According to the information in this document, London NHS’s Risk Register explicitly warns that the financial viability of the Tory NHS Bill is seriously questionable, predicting “deteriorations in the financial positions of one or more NHS organisations”.

Practices could go bust or require central intervention to prop up their financial position.  The Risk Report also warns of economic ‘slippage’ & ‘cost pressures’ arising.

The London NHS risk report categorically states that commissioning groups run by GPs may “not be able to secure [services] […] within the running cost range”.

This means the “quality” of health care may be “poor”.

Please ask your MP to sign this Early Day Motion calling for the Risk Register to be published.

The Cabinet splits – are we looking at another Torygeddon?

It seems David Cameron didn’t make such a good job of revitalising Conservatism after all.

Three Cabinet ministers have gone to Tory Blogsite ConservativeHome to vent their frustration at the comedy Prime Minister’s refusal to listen to their concerns about Andrew Lansley’s Health and Social Care Bill. “One was insistent the Bill must be dropped,” the blog post by Tim Montgomerie states. “Another said Andrew Lansley must be replaced. Another likened the NHS reforms to the poll tax,” which was disastrous for the Tories in 1990.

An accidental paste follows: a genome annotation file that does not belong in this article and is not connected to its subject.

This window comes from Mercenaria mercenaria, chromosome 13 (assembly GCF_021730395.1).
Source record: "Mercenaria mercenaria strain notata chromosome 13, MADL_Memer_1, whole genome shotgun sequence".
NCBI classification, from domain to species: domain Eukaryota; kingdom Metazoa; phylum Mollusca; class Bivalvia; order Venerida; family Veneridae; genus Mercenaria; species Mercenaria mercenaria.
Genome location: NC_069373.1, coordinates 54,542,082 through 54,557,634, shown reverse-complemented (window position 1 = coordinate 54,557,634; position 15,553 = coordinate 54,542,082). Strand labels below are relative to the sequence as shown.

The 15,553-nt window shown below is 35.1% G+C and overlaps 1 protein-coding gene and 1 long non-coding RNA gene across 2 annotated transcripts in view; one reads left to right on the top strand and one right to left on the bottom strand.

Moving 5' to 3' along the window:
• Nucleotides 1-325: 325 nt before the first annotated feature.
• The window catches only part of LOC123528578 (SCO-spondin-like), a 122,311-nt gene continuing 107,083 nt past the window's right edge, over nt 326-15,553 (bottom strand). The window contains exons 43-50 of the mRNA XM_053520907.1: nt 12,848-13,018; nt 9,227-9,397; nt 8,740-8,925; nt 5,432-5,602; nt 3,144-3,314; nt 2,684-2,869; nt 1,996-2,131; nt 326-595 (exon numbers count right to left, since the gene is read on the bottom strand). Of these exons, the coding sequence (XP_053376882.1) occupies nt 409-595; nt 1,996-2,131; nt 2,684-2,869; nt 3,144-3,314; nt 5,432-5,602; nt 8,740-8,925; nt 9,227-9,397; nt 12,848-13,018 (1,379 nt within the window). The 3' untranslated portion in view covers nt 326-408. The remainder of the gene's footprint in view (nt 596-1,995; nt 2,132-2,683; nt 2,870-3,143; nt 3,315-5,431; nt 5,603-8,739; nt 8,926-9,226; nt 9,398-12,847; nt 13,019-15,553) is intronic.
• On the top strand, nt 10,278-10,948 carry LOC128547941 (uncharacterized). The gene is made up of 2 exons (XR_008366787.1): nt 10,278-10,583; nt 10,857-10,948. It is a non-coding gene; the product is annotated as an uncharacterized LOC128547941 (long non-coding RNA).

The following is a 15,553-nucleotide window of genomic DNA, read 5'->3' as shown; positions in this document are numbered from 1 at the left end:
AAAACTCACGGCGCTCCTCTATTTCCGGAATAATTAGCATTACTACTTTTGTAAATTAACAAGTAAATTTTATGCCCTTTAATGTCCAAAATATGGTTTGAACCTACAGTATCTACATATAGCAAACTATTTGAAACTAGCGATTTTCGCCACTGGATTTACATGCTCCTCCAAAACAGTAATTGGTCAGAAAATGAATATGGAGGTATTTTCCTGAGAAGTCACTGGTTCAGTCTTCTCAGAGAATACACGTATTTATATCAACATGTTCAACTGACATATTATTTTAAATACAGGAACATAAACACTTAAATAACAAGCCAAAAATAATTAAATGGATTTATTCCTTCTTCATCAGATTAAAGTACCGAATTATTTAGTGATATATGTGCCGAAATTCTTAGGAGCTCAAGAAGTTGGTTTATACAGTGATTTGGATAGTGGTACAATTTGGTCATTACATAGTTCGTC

So you see, they’re all in it together (as the saying goes) when the going is easy, but once the headwinds start coming in, the rifts start to show.

And now we have three Cabinet ministers splitting from their PM and his Health Secretary. Does anybody remember a time in the mid-1990s when John Major had a similar problem with three members of his Cabinet? He said at the time: “You have three… members of the Cabinet who actually resign… I could bring in other people. But where do you think most of this poison is coming from? From the dispossessed and the never-possessed. You can think of ex-ministers who are going around causing all sorts of trouble. We don’t want another three more of the b*st*rds out there.”

That seems to be exactly what Comedy David has to deal with, though: “Three more of the b*st*rds”. From his point of view, at least.

His loyalty to his Health Secretary (and former boss at the Conservative Research Department) might be praiseworthy in another context. Here, it seems likely to split his party – because, when members of the Cabinet start to rebel, the writing’s on the wall.